Remembering Mickey Rooney

Think Justin Bieber … only about 100 times more popular.

That was Mickey Rooney.

The short, bouncy Rooney, who died this weekend at the age of 93, was the single biggest movie star of the 1930s and early 1940s.

Clark Gable may have been the ideal of rugged American manliness, Greta Garbo may have radiated mystery, but the teenaged Rooney was beloved in just about every corner of the movie going public. He could sing, dance, make you laugh, make you cry.

He was, in fact, the Number One box office draw of 1939, 1940, and 1941. Two of his films will be screened as part of the Library’s Hollywood’s Greatest Year Saturday movies series in the Film Vault at the Central Library, 14 W. 10th St. They are Andy Hardy Gets Spring Fever (June 28) and Babes in Arms (September 6).

Although he made all sorts of movies, Rooney was famous for his musicals with Judy Garland (“Hey, kids, let’s put on a show!”) and the long-running Andy Hardy series. Sixteen Andy Hardy movies were made over 20 years (Rooney was nearly 40 when they stopped producing them), and audiences couldn’t get enough of Rooney’s small-town hero as he grew into manhood.

Well after his heyday, Rooney took the role of Audrey Hepburn’s argumentative upstairs neighbor in Breakfast at Tiffany’s (1961). Problem was, the character was Japanese, and Rooney’s depiction — featuring buck teeth, pigeon English, and bottle-bottom spectacles — was a horrifying racial stereotype.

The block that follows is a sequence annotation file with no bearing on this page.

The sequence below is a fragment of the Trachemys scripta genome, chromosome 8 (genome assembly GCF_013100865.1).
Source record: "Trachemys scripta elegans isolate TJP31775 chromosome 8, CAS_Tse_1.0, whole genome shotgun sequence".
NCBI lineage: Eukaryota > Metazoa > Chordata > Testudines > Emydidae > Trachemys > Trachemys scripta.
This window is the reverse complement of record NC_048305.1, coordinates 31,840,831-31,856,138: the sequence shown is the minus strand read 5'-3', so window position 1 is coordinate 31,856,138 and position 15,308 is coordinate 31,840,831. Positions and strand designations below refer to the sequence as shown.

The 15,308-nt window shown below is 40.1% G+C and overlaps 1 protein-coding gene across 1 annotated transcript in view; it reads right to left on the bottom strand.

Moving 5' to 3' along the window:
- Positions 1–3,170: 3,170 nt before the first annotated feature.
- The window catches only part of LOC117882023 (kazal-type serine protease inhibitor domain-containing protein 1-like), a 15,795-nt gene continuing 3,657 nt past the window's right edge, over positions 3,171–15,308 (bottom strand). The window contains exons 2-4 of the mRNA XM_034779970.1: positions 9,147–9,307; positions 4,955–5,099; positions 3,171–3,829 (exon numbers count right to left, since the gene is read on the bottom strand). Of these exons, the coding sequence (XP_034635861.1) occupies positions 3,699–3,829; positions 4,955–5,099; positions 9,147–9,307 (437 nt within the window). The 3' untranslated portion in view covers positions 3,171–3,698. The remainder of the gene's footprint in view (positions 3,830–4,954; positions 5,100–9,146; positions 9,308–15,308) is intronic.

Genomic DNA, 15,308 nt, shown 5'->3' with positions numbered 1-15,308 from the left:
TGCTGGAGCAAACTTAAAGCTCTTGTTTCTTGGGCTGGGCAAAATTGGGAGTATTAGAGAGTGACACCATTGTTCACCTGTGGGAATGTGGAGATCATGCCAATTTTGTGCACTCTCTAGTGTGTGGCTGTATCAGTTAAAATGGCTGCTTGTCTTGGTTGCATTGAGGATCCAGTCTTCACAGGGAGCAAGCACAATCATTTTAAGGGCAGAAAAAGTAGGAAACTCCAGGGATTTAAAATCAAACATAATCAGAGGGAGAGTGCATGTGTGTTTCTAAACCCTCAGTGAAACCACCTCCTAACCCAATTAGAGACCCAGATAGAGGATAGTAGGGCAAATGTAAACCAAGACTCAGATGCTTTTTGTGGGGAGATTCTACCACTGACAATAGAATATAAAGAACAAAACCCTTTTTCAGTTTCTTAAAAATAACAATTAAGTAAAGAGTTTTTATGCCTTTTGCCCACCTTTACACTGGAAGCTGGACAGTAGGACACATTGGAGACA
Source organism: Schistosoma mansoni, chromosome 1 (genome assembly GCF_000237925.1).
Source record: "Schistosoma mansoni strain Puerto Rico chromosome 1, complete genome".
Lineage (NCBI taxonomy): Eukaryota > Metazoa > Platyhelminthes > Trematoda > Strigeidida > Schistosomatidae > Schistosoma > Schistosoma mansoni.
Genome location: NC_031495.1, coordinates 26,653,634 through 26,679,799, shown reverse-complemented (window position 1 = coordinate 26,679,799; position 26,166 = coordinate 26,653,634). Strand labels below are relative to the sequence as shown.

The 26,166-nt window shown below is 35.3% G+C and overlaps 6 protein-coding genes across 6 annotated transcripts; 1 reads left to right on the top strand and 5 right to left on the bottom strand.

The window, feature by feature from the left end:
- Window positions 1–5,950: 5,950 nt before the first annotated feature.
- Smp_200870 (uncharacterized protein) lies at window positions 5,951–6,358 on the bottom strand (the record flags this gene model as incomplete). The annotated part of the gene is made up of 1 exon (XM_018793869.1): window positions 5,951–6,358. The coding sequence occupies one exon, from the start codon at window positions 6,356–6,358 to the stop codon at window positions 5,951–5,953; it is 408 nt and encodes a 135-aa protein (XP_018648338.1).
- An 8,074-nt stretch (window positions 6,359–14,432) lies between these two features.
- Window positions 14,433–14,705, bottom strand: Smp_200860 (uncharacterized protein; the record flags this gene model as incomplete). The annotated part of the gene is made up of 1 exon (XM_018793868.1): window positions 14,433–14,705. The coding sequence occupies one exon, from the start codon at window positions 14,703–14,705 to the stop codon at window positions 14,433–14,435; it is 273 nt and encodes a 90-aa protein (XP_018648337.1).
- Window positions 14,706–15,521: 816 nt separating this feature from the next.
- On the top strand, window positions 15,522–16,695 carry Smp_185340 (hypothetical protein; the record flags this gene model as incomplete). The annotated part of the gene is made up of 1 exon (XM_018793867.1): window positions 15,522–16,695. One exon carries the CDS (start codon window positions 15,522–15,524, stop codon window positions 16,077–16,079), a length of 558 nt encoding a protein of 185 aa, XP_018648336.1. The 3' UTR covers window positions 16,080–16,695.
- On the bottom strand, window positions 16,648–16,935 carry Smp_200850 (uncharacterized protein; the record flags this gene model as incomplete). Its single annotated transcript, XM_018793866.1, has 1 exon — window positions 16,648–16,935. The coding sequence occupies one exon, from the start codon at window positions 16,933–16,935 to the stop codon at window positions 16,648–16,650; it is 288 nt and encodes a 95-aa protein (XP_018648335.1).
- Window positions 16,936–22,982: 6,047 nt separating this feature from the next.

He redeemed himself more than a decade later playing a broken-down racehorse trainer in The Black Stallion (1979), earning an Oscar nomination in the process. He continued to work right up to his death … he most recently had a role in the upcoming Dr. Jekyll and Mr. Hyde.

His personal life was nearly as colorful as his professional one. Rooney was married eight times. His first wife was Ava Gardner; it was a union that gave hope to short guys everywhere.

The Library has literally dozens of Mickey Rooney films in its collection. Here are just a few of them:

A Midsummer Night’s Dream (1935): Rooney played the impish puck in this popular Shakespeare adaptation.

Captains Courageous (1937)

Boys Town (1938)

National Velvet (1944)

Breakfast at Tiffany’s (1961)

It’s A Mad Mad Mad Mad World (1963)

Pete’s Dragon (1977)

The Black Stallion (1979)

The Fox and the Hound (1981)

About the Author

Robert W. Butler is a lifelong Kansas City area resident, a graduate of Shawnee Mission East High School and the William Allen White School of Journalism at the University of Kansas. For several decades he was the movie editor of the Kansas City Star; he now writes a movie-themed blog at He joined the Library's Public Affairs team in 2012.

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